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Typically the diagnosis of valvular disease and dysfunction has been previously established but emergency physicians must be alert to the presenting signs and symptoms to aid the undiagnosed patient, and with bedside echocardiography becoming more common, initial diagnosis will occur more commonly in the ED.

Clinical Features

As with all valvular diseases, exertional dyspnea is the most common presenting symptom (80% of patients with mitral stenosis). In the past, hemoptysis was the second most common presenting symptom, but it is less common now with earlier recognition and treatment. Systemic emboli may occur and result in myocardial, kidney, central nervous system, or peripheral infarction. Most patients eventually develop atrial fibrillation because of progressive dilation of the atria. The classic murmur of mitral stenosis and associated signs are listed in Table 23-1.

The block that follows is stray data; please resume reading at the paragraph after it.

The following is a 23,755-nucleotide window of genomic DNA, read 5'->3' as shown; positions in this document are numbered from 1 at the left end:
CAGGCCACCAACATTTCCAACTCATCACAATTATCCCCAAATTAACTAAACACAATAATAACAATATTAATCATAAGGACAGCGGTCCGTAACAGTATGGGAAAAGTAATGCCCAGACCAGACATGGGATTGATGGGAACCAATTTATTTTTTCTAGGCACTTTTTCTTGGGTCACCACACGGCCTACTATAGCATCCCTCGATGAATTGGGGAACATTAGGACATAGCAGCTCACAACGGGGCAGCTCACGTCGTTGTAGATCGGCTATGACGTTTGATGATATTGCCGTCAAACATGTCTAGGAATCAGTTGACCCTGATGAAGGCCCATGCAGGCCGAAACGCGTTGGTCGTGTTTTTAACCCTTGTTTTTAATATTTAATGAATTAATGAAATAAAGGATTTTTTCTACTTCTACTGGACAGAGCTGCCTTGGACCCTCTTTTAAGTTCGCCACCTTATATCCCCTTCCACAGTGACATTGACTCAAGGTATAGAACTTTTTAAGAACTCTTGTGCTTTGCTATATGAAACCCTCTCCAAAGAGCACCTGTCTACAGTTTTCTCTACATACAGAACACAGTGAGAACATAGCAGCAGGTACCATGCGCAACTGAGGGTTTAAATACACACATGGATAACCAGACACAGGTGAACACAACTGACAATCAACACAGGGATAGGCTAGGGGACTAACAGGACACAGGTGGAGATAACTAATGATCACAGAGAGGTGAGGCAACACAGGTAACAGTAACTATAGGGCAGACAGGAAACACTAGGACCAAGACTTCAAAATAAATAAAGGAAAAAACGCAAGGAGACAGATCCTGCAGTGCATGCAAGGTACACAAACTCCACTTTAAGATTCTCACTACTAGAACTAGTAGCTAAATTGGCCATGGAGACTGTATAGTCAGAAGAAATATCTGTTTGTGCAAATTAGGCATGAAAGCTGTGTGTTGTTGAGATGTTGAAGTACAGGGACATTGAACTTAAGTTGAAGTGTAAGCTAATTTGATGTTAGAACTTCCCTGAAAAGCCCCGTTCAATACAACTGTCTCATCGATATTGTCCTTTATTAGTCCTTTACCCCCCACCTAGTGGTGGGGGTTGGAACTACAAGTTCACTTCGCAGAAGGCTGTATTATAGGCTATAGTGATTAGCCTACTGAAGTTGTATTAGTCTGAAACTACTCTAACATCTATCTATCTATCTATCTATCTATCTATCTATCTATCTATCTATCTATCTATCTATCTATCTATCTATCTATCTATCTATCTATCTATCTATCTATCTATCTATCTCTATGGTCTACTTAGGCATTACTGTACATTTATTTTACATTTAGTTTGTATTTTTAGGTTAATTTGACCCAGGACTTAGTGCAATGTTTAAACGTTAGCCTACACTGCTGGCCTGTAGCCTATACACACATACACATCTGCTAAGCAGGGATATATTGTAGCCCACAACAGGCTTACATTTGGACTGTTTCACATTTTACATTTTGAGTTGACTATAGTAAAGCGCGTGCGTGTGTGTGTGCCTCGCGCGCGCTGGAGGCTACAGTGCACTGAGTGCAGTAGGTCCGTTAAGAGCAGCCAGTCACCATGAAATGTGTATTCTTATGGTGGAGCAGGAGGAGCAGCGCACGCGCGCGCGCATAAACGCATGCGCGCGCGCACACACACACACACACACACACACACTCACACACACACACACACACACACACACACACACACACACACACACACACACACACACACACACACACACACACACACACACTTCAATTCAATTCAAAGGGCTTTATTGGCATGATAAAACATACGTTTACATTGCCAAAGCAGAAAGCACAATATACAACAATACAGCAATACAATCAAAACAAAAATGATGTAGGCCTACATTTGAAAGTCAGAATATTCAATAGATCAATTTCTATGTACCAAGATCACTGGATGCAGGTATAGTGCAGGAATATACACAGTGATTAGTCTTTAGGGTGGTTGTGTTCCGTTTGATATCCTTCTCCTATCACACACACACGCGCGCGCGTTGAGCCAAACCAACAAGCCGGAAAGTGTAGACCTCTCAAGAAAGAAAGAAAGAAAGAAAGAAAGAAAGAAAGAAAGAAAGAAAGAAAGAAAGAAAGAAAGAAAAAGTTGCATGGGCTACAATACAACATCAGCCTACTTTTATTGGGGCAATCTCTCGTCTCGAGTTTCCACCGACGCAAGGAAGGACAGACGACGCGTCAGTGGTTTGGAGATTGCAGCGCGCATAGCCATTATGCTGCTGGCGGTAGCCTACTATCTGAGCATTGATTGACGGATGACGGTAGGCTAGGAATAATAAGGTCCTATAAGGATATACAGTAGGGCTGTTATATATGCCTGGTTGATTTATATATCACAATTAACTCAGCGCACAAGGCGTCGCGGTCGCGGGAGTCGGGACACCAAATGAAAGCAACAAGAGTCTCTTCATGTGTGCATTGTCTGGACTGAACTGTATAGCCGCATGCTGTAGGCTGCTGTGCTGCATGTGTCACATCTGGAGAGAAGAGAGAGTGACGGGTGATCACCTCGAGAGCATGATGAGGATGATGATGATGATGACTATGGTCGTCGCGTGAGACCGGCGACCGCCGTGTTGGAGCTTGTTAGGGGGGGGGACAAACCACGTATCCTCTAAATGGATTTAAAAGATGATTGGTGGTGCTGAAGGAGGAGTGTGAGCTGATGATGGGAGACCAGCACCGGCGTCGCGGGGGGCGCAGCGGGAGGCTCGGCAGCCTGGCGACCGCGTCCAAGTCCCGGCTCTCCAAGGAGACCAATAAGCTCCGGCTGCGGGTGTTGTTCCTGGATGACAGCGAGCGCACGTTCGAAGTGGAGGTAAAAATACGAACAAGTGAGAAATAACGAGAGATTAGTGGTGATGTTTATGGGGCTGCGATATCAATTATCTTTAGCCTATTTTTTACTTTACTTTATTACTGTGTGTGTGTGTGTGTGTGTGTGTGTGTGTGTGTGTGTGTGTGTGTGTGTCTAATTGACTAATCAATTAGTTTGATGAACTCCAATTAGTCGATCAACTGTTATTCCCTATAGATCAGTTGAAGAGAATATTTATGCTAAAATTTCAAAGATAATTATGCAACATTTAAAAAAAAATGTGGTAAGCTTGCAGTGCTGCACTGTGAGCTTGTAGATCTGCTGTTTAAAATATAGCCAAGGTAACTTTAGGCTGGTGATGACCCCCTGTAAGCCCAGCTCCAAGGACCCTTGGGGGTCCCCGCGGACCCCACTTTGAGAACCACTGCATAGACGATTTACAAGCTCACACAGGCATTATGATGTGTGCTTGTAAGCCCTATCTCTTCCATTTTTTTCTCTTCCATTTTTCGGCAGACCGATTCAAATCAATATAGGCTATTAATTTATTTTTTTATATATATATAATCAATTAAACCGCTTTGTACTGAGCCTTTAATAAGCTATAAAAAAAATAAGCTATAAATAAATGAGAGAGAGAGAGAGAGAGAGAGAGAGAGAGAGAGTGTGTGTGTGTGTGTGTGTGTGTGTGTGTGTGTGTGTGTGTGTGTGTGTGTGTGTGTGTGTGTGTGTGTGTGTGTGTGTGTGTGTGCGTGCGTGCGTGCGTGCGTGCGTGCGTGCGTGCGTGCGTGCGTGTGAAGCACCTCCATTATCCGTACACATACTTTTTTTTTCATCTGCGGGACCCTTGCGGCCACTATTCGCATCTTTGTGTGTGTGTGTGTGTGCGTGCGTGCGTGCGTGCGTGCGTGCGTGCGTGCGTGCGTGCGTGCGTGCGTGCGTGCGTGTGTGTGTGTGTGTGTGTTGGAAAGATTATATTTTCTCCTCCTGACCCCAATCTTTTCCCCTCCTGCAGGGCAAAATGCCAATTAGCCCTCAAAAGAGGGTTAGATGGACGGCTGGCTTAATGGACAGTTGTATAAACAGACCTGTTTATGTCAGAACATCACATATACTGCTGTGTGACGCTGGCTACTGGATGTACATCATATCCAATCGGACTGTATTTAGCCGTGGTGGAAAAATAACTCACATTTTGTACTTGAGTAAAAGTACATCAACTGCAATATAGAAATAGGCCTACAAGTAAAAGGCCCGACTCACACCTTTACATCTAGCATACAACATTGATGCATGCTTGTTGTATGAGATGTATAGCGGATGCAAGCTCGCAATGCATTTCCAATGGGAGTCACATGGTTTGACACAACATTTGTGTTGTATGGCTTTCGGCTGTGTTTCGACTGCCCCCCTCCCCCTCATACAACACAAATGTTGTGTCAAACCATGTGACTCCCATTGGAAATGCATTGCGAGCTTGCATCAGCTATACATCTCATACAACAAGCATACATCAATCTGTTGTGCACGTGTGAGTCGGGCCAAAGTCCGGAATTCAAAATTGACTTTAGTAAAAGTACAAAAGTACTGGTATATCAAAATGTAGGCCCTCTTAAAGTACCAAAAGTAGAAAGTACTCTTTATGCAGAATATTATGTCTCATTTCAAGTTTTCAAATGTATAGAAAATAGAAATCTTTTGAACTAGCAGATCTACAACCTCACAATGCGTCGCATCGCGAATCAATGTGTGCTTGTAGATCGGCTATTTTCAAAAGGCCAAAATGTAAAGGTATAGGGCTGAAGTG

Table 23-1 Comparison of Heart Murmurs, Sounds, and Signs

Diagnosis and Differential

The electrocardiogram (ECG) may demonstrate notched or diphasic P waves and right axis deviation. On the chest radiograph, straightening of the left heart border, indicating left atrial enlargement, is a typical early radiographic finding. Eventually, findings of pulmonary congestion are noted: redistribution of flow to the upper lung fields, Kerley B lines, and an increase in vascular markings. The diagnosis of mitral stenosis should be confirmed with echocardiography or consultation with a cardiologist. The urgency for an accurate diagnosis and appropriate referral depends on the severity of symptoms.

Emergency Department Care and Disposition

  1. The medical management of mitral stenosis includes intermittent diuretics, such as furosemide 40 milligrams intravenously (IV), to alleviate pulmonary congestion, the treatment of atrial fibrillation (see Chapter 2), and anticoagulation (international normalized ratio [INR] goal of 2:3) for patients at risk for arterial embolic events.

  2. Frank ...

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